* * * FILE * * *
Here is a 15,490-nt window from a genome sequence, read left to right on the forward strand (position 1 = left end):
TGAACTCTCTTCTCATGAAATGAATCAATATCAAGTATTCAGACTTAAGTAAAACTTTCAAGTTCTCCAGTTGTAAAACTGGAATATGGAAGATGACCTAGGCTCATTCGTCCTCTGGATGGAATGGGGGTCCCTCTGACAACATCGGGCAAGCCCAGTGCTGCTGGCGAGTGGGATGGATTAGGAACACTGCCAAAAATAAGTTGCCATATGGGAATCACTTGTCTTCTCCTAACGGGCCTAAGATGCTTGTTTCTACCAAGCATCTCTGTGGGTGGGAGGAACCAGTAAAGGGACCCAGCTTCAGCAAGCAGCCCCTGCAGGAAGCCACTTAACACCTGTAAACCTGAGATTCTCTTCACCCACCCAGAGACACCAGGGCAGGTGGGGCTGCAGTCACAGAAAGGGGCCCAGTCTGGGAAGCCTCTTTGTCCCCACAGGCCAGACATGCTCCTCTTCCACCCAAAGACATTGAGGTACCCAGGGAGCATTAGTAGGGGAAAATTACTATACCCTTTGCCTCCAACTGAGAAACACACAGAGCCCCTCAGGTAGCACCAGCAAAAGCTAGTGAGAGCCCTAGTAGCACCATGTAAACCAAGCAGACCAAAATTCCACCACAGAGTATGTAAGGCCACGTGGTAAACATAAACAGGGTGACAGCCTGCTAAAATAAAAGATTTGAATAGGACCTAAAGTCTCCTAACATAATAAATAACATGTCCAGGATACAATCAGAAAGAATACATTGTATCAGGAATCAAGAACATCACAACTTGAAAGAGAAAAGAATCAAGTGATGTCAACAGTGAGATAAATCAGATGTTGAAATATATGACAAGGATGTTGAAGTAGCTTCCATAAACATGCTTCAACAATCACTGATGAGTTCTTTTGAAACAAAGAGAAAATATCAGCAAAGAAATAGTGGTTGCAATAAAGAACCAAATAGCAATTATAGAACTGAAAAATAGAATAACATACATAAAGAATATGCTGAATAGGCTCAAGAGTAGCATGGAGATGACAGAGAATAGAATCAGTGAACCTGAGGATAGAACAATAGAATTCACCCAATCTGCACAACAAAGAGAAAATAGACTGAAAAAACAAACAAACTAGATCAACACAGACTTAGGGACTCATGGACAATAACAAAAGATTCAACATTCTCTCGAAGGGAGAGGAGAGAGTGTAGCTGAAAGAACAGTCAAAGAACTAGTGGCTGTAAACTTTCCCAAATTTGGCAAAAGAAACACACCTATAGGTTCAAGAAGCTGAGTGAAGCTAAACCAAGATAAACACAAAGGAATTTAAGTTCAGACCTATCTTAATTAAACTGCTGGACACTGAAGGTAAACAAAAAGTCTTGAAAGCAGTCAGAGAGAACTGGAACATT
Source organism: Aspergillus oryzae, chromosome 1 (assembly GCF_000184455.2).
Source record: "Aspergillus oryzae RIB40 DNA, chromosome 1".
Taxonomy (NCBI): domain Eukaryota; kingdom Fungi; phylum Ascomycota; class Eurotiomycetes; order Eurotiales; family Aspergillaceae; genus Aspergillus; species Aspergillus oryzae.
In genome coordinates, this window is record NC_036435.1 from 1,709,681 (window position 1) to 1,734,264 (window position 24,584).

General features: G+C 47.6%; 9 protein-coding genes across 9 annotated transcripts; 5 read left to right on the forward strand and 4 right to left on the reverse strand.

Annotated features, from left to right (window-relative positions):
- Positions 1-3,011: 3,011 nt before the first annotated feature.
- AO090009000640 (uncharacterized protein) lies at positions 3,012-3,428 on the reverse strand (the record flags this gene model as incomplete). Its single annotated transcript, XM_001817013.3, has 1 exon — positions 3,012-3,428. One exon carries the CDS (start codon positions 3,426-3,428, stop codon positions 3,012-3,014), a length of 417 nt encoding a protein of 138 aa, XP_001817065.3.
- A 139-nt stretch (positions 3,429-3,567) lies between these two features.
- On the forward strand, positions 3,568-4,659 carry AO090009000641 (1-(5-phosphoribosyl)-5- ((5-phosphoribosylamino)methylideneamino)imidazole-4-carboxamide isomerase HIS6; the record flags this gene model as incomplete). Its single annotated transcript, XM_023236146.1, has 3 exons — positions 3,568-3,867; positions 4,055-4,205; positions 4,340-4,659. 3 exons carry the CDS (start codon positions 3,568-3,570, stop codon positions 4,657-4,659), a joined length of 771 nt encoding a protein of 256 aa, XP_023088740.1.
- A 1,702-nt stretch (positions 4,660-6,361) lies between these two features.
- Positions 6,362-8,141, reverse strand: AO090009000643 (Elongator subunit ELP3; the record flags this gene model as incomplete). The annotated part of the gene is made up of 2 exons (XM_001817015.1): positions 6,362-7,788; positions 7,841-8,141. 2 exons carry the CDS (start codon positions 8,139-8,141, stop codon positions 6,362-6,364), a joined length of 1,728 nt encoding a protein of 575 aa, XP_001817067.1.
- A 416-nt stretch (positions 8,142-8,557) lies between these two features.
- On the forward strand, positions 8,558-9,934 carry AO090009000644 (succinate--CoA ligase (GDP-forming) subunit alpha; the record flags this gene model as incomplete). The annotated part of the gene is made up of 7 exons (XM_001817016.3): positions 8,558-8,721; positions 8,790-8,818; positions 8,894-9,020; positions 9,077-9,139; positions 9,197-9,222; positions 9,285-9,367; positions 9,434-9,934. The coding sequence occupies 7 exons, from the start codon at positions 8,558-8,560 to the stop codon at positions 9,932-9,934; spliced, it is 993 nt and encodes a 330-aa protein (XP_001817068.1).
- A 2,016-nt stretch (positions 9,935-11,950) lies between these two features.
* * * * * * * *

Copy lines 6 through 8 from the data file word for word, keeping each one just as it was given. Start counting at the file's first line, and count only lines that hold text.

In genome coordinates, this window is record NC_036435.1 from 1,709,681 (window position 1) to 1,734,264 (window position 24,584).

General features: G+C 47.6%; 9 protein-coding genes across 9 annotated transcripts; 5 read left to right on the forward strand and 4 right to left on the reverse strand.

Annotated features, from left to right (window-relative positions):